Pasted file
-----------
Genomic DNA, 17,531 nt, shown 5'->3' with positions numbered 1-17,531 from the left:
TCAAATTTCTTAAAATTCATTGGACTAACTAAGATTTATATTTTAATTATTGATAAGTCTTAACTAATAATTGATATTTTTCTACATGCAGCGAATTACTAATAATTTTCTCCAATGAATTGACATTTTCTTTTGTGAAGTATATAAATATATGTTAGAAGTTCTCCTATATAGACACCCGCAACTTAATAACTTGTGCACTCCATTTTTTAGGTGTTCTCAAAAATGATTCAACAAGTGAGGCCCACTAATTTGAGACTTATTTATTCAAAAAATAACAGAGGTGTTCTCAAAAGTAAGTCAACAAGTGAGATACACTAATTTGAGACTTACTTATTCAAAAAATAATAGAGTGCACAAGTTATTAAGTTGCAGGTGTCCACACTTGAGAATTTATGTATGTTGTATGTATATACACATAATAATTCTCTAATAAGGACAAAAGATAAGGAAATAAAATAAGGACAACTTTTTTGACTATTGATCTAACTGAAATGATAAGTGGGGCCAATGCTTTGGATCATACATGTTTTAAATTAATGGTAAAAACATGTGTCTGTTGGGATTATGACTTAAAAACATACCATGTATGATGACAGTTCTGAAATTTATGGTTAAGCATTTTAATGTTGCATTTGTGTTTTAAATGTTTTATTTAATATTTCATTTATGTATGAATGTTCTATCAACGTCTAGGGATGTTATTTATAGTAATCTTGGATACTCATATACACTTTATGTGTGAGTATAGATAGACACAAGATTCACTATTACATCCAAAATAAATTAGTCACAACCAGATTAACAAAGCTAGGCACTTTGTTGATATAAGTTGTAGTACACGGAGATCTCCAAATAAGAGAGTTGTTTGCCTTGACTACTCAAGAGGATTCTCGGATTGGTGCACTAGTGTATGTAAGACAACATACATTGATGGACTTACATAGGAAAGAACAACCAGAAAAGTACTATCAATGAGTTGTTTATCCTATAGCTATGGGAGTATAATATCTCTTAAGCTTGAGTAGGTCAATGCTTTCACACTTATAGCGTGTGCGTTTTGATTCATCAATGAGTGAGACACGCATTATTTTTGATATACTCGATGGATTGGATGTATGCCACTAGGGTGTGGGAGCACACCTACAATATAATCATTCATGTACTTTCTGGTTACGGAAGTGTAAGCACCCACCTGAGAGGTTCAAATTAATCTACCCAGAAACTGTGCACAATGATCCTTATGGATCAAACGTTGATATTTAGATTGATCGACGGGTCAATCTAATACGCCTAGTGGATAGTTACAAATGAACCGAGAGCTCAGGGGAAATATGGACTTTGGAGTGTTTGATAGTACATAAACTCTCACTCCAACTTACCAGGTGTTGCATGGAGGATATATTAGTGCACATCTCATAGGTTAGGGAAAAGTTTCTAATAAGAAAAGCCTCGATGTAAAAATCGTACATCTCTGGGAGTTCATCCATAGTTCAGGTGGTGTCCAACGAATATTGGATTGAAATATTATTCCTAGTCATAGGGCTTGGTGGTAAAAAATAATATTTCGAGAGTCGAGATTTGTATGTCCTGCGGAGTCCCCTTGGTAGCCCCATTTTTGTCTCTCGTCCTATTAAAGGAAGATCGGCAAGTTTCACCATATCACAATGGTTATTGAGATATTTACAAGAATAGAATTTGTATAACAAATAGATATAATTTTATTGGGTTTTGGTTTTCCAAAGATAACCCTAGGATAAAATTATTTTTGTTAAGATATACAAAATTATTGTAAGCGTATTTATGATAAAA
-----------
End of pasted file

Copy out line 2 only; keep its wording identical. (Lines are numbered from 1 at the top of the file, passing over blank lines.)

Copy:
TCAAATTTCTTAAAATTCATTGGACTAACTAAGATTTATATTTTAATTATTGATAAGTCTTAACTAATAATTGATATTTTTCTACATGCAGCGAATTACTAATAATTTTCTCCAATGAATTGACATTTTCTTTTGTGAAGTATATAAATATATGTTAGAAGTTCTCCTATATAGACACCCGCAACTTAATAACTTGTGCACTCCATTTTTTAGGTGTTCTCAAAAATGATTCAACAAGTGAGGCCCACTAATTTGAGACTTATTTATTCAAAAAATAACAGAGGTGTTCTCAAAAGTAAGTCAACAAGTGAGATACACTAATTTGAGACTTACTTATTCAAAAAATAATAGAGTGCACAAGTTATTAAGTTGCAGGTGTCCACACTTGAGAATTTATGTATGTTGTATGTATATACACATAATAATTCTCTAATAAGGACAAAAGATAAGGAAATAAAATAAGGACAACTTTTTTGACTATTGATCTAACTGAAATGATAAGTGGGGCCAATGCTTTGGATCATACATGTTTTAAATTAATGGTAAAAACATGTGTCTGTTGGGATTATGACTTAAAAACATACCATGTATGATGACAGTTCTGAAATTTATGGTTAAGCATTTTAATGTTGCATTTGTGTTTTAAATGTTTTATTTAATATTTCATTTATGTATGAATGTTCTATCAACGTCTAGGGATGTTATTTATAGTAATCTTGGATACTCATATACACTTTATGTGTGAGTATAGATAGACACAAGATTCACTATTACATCCAAAATAAATTAGTCACAACCAGATTAACAAAGCTAGGCACTTTGTTGATATAAGTTGTAGTACACGGAGATCTCCAAATAAGAGAGTTGTTTGCCTTGACTACTCAAGAGGATTCTCGGATTGGTGCACTAGTGTATGTAAGACAACATACATTGATGGACTTACATAGGAAAGAACAACCAGAAAAGTACTATCAATGAGTTGTTTATCCTATAGCTATGGGAGTATAATATCTCTTAAGCTTGAGTAGGTCAATGCTTTCACACTTATAGCGTGTGCGTTTTGATTCATCAATGAGTGAGACACGCATTATTTTTGATATACTCGATGGATTGGATGTATGCCACTAGGGTGTGGGAGCACACCTACAATATAATCATTCATGTACTTTCTGGTTACGGAAGTGTAAGCACCCACCTGAGAGGTTCAAATTAATCTACCCAGAAACTGTGCACAATGATCCTTATGGATCAAACGTTGATATTTAGATTGATCGACGGGTCAATCTAATACGCCTAGTGGATAGTTACAAATGAACCGAGAGCTCAGGGGAAATATGGACTTTGGAGTGTTTGATAGTACATAAACTCTCACTCCAACTTACCAGGTGTTGCATGGAGGATATATTAGTGCACATCTCATAGGTTAGGGAAAAGTTTCTAATAAGAAAAGCCTCGATGTAAAAATCGTACATCTCTGGGAGTTCATCCATAGTTCAGGTGGTGTCCAACGAATATTGGATTGAAATATTATTCCTAGTCATAGGGCTTGGTGGTAAAAAATAATATTTCGAGAGTCGAGATTTGTATGTCCTGCGGAGTCCCCTTGGTAGCCCCATTTTTGTCTCTCGTCCTATTAAAGGAAGATCGGCAAGTTTCACCATATCACAATGGTTATTGAGATATTTACAAGAATAGAATTTGTATAACAAATAGATATAATTTTATTGGGTTTTGGTTTTCCAAAGATAACCCTAGGATAAAATTATTTTTGTTAAGATATACAAAATTATTGTAAGCGTATTTATGATAAAA